In a story published on April 5, 2019 by USNI News, Megan Eckstein focused on the new US Navy shipyard modernization approach.
The Navy is creating “digital twins” of its four public shipyards so engineers can conduct modeling and simulation and identify ideal new configurations for the yards to boost productivity.
As part of its 20-year, $21-billion effort to modernize and optimize the four yards, the Navy is in the early stages of this simulation work, meant to show potential new layouts of the yards’ welding shops, pump shops, material storage, office spaces and more could contribute to better workflow and reduced man hours.
The Shipyard Infrastructure Optimization Plan (SIOP) effort will also include repairing and enhancing dry docks and replacing aging capital equipment, but the Navy hopes to hash out the layout issues early on to avoid installing large capital equipment and then having to move it a few years later.
“The Shipyard Infrastructure Optimization Plan articulated a vision that shipyard infrastructure has three interdependent components: the dry docks, the facilities and the capital equipment; and that these configurations are fundamentally linked to the shipyards’ ability to execute the mission they are tasked to do,” Steven Lagana, program manager for the SIOP effort at Naval Sea Systems Command (NAVSEA), said in a Navy news release this week.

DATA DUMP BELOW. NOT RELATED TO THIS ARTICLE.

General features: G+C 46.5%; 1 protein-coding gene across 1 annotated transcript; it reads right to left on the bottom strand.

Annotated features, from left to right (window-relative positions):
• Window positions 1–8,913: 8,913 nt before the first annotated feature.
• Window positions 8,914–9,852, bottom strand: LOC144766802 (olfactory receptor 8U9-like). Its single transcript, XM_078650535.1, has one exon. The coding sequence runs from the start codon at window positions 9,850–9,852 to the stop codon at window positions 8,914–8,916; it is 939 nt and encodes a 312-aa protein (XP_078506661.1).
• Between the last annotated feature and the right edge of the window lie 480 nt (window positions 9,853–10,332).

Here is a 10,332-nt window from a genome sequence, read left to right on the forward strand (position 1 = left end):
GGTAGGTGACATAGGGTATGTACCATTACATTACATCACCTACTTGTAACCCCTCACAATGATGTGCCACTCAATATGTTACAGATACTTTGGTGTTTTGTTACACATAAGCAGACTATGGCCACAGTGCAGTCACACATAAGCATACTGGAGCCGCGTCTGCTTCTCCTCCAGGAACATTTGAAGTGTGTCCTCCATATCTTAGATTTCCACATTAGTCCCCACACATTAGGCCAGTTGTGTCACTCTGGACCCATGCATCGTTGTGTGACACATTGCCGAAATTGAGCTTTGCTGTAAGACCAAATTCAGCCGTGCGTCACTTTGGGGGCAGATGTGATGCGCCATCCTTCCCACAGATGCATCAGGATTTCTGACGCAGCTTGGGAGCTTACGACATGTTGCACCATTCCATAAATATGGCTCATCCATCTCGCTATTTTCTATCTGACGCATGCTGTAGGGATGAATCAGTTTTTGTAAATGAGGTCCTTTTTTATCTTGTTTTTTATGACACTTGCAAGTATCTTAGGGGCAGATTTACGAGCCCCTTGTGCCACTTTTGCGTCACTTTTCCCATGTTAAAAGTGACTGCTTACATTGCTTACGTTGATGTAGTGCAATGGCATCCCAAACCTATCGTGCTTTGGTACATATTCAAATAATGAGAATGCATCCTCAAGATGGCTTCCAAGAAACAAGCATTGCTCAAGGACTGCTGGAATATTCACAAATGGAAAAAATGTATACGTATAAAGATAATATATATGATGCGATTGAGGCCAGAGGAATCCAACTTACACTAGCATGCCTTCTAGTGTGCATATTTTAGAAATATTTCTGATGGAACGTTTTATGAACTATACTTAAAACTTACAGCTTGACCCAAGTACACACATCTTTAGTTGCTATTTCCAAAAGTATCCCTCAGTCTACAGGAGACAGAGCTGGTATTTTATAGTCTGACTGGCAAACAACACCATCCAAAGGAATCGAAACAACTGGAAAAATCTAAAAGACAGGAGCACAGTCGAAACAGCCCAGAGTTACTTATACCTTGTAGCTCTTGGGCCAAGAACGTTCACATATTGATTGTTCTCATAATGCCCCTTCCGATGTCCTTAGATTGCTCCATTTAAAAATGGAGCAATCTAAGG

“We are utilizing modeling and simulation as a tool to integrate these components to better inform the desired infrastructure layout. Through this, the Navy will be in a better position to make meaningful, long-lasting investments that not only address the condition of the facilities and equipment but also change the way the work is conducted. Once we’re finished, the Navy will recover more than 300,000 work days per year, every year.”
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